Savitri is 59 years old. Her ancestors belong to Morang district in Nepal but she is born and brought up in Tamu, Myanmar. She knows Hindi and Burman language. After getting married to a Burman man, she is handling the business of her in-laws family. The Dhaba is located in Tamu bazaar.
In her family, she has mother-in-law, husband and a daughter who is 25 years old. Her family comes from a very normal middle class.
When did you start your journey?
“I got married in 2002 and my father had a shop in the market area so I knew the background of trading things. After marriage, I shifted to my husband’s house and started helping my mother-in-law in the dhaba business. She helped me a lot to learn and in our family, women handle the family business and men go outside and work. Since then I’m handling the dhaba on my own. I hired a couple of girls to help me in the kitchen so after school, they get to earn as well. It is beneficial for them too,” she said.
How tourism has helped you in growing?
“Initially, It was just a one-room Dhaba and kitchen outside when I first saw this place. Later, our major development happened when more tourist used to come and we made an observation that they look for more local food as compared to foreign ones so we specialised in Burmese cuisine. The best thing happened when the India-Myanmar border got opened for tourists. We got a really good response and the winters used to be a major season for the crowd to come. More and more people started to come and that made this place grow into such a big dhaba. We still provide the local and authentic taste of Burmese cuisine to the people. I think it’s the tourists and some locals who made this place big,” Savitri said.
What kind of travellers do you get in here? Have you met some interesting personality?
“There’s no particular kind of travellers who come to this place. It’s a place for all so we tend to see Indians as well as foreigners in our dhaba. Solo men or women or groups of both genders and even family comes to this place. One girl who was from some foreign country has visited this dhaba and later she continuously came for more than a week and used to have food here only. She was doing some research work over here and was staying nearby. She told me many things about her country and also helped me to learn a bit of English. The best part was she knew the Burmese language so we could communicate properly,” she said with a smile.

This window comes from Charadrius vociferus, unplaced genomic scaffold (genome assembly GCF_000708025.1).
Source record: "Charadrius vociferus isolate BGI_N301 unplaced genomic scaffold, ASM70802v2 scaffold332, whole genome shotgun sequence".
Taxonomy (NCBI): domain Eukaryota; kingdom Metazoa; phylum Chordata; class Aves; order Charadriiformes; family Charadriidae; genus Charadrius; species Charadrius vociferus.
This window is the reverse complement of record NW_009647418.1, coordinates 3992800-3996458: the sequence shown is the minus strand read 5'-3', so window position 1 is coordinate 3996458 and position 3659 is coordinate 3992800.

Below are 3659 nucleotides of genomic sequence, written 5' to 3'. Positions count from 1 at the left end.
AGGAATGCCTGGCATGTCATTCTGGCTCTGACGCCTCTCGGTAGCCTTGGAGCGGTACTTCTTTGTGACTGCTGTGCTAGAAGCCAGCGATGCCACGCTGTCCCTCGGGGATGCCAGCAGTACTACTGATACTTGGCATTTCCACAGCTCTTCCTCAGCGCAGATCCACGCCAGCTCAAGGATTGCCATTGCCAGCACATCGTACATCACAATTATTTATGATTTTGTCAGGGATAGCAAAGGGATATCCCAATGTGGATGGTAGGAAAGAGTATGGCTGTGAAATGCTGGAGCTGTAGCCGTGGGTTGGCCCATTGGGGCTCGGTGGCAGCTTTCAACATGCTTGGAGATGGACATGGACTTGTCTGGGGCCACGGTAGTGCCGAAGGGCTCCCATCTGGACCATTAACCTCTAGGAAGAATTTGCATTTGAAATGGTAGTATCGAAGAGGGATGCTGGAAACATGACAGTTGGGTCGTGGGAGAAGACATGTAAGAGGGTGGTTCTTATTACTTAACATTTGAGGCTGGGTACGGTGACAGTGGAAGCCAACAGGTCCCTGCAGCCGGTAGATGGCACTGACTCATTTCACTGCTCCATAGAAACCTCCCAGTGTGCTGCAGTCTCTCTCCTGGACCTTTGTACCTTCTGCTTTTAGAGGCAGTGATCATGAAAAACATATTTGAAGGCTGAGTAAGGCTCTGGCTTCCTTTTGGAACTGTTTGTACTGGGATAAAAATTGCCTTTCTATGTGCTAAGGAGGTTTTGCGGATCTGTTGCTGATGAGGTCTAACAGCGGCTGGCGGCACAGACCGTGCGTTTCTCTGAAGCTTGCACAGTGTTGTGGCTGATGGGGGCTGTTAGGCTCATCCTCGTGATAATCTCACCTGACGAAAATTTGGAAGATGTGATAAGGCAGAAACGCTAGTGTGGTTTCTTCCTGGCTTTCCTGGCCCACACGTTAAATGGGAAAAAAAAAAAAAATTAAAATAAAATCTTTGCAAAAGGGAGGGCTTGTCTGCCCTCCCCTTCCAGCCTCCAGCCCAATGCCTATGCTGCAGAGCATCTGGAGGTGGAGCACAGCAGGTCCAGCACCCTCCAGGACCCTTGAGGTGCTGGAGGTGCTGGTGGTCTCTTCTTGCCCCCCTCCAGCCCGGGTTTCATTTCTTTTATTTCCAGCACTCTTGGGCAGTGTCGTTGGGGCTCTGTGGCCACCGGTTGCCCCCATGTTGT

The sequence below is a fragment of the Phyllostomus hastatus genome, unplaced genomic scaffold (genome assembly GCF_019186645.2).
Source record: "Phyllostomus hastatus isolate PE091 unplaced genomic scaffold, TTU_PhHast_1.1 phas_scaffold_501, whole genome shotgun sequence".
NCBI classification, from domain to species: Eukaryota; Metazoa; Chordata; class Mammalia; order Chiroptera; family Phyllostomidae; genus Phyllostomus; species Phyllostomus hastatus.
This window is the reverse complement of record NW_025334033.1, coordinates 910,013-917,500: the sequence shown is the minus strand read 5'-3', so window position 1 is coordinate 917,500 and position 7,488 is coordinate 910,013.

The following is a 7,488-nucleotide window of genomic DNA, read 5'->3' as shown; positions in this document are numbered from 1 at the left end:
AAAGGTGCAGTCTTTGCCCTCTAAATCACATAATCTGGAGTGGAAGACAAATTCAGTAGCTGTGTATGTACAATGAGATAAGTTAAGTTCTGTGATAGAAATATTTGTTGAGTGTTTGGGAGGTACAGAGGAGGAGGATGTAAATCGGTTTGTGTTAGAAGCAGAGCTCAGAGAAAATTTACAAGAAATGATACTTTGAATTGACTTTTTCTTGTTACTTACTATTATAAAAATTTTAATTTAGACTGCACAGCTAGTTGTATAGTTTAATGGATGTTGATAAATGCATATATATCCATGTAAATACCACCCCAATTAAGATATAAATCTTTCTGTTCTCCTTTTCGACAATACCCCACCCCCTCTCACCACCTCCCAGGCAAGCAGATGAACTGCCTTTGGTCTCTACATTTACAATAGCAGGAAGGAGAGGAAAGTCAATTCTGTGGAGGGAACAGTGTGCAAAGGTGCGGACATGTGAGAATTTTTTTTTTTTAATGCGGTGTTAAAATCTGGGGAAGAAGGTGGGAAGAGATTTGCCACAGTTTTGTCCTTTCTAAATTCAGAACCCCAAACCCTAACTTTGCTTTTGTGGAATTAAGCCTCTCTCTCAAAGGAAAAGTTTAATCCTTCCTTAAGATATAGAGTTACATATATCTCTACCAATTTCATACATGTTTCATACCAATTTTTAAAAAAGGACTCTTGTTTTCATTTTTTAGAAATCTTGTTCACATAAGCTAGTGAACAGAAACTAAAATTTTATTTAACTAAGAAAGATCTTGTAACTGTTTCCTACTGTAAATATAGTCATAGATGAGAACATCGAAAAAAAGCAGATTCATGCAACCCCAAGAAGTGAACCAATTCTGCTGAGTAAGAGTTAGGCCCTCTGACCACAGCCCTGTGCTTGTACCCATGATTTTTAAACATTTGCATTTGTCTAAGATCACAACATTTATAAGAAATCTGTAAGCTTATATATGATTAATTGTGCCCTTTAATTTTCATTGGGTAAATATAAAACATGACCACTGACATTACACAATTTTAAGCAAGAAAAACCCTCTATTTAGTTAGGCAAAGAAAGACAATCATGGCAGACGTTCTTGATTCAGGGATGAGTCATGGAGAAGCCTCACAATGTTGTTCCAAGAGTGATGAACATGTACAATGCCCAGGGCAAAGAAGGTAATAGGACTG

What do you think about the future of this place?
“According to me, this place will see more tourist in the coming year. Now as you see more and more homestays here and even the roads and electricity is getting fixed by the government. As tourism will grow more, the government will develop the area. After the gates are opened between India and Myanmar, more development is happening here. Water supply and road repair has already been started,” she said.
What about rain and pollution in these areas?
“Rain happens a lot in the monsoon season. Last two years have been a great rainfall time sometimes being problematic as well. Deforestation is the problem happening frequently. Due to this, the summers have become hotter compared to how it was 5 years back. Locals are getting into the timber business which can hurt nature. As a human being, even I felt bad whenever I see some tree cut down. But people don’t realize this I hope they realize this really soon,” she ended.
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